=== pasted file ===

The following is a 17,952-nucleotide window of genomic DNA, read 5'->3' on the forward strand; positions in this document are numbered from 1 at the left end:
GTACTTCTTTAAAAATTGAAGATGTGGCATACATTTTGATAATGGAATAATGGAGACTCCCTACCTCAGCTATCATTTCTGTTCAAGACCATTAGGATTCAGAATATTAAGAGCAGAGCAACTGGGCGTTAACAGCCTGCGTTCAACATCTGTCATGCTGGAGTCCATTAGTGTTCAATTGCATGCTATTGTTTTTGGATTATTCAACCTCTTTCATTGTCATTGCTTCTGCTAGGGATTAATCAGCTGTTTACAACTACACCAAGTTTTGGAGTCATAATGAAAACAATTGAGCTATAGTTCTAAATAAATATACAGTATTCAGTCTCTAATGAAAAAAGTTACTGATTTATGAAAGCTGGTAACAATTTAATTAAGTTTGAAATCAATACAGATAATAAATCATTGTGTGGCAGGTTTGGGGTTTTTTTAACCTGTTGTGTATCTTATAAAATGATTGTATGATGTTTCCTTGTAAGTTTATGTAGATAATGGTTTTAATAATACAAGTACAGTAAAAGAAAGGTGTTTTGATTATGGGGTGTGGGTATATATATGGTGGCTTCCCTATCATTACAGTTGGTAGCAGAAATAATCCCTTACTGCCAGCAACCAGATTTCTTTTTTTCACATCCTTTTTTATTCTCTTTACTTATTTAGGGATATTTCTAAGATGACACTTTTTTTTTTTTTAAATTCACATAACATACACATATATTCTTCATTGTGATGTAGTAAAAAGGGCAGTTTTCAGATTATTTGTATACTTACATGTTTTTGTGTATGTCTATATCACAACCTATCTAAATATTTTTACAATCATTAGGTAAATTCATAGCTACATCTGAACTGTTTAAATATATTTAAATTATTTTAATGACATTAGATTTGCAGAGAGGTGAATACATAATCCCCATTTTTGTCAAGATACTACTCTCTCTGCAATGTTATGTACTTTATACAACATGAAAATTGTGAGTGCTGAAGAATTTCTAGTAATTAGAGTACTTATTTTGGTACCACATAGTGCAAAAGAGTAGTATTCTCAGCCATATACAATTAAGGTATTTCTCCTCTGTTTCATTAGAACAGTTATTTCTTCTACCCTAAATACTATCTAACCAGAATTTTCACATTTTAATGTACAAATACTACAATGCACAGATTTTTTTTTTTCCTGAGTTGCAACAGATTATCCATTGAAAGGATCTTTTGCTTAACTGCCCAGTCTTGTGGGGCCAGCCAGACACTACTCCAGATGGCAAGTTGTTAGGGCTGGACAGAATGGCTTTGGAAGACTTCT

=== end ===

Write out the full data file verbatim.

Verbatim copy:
The following is a 17,952-nucleotide window of genomic DNA, read 5'->3' on the forward strand; positions in this document are numbered from 1 at the left end:
GTACTTCTTTAAAAATTGAAGATGTGGCATACATTTTGATAATGGAATAATGGAGACTCCCTACCTCAGCTATCATTTCTGTTCAAGACCATTAGGATTCAGAATATTAAGAGCAGAGCAACTGGGCGTTAACAGCCTGCGTTCAACATCTGTCATGCTGGAGTCCATTAGTGTTCAATTGCATGCTATTGTTTTTGGATTATTCAACCTCTTTCATTGTCATTGCTTCTGCTAGGGATTAATCAGCTGTTTACAACTACACCAAGTTTTGGAGTCATAATGAAAACAATTGAGCTATAGTTCTAAATAAATATACAGTATTCAGTCTCTAATGAAAAAAGTTACTGATTTATGAAAGCTGGTAACAATTTAATTAAGTTTGAAATCAATACAGATAATAAATCATTGTGTGGCAGGTTTGGGGTTTTTTTAACCTGTTGTGTATCTTATAAAATGATTGTATGATGTTTCCTTGTAAGTTTATGTAGATAATGGTTTTAATAATACAAGTACAGTAAAAGAAAGGTGTTTTGATTATGGGGTGTGGGTATATATATGGTGGCTTCCCTATCATTACAGTTGGTAGCAGAAATAATCCCTTACTGCCAGCAACCAGATTTCTTTTTTTCACATCCTTTTTTATTCTCTTTACTTATTTAGGGATATTTCTAAGATGACACTTTTTTTTTTTTTAAATTCACATAACATACACATATATTCTTCATTGTGATGTAGTAAAAAGGGCAGTTTTCAGATTATTTGTATACTTACATGTTTTTGTGTATGTCTATATCACAACCTATCTAAATATTTTTACAATCATTAGGTAAATTCATAGCTACATCTGAACTGTTTAAATATATTTAAATTATTTTAATGACATTAGATTTGCAGAGAGGTGAATACATAATCCCCATTTTTGTCAAGATACTACTCTCTCTGCAATGTTATGTACTTTATACAACATGAAAATTGTGAGTGCTGAAGAATTTCTAGTAATTAGAGTACTTATTTTGGTACCACATAGTGCAAAAGAGTAGTATTCTCAGCCATATACAATTAAGGTATTTCTCCTCTGTTTCATTAGAACAGTTATTTCTTCTACCCTAAATACTATCTAACCAGAATTTTCACATTTTAATGTACAAATACTACAATGCACAGATTTTTTTTTTTCCTGAGTTGCAACAGATTATCCATTGAAAGGATCTTTTGCTTAACTGCCCAGTCTTGTGGGGCCAGCCAGACACTACTCCAGATGGCAAGTTGTTAGGGCTGGACAGAATGGCTTTGGAAGACTTCT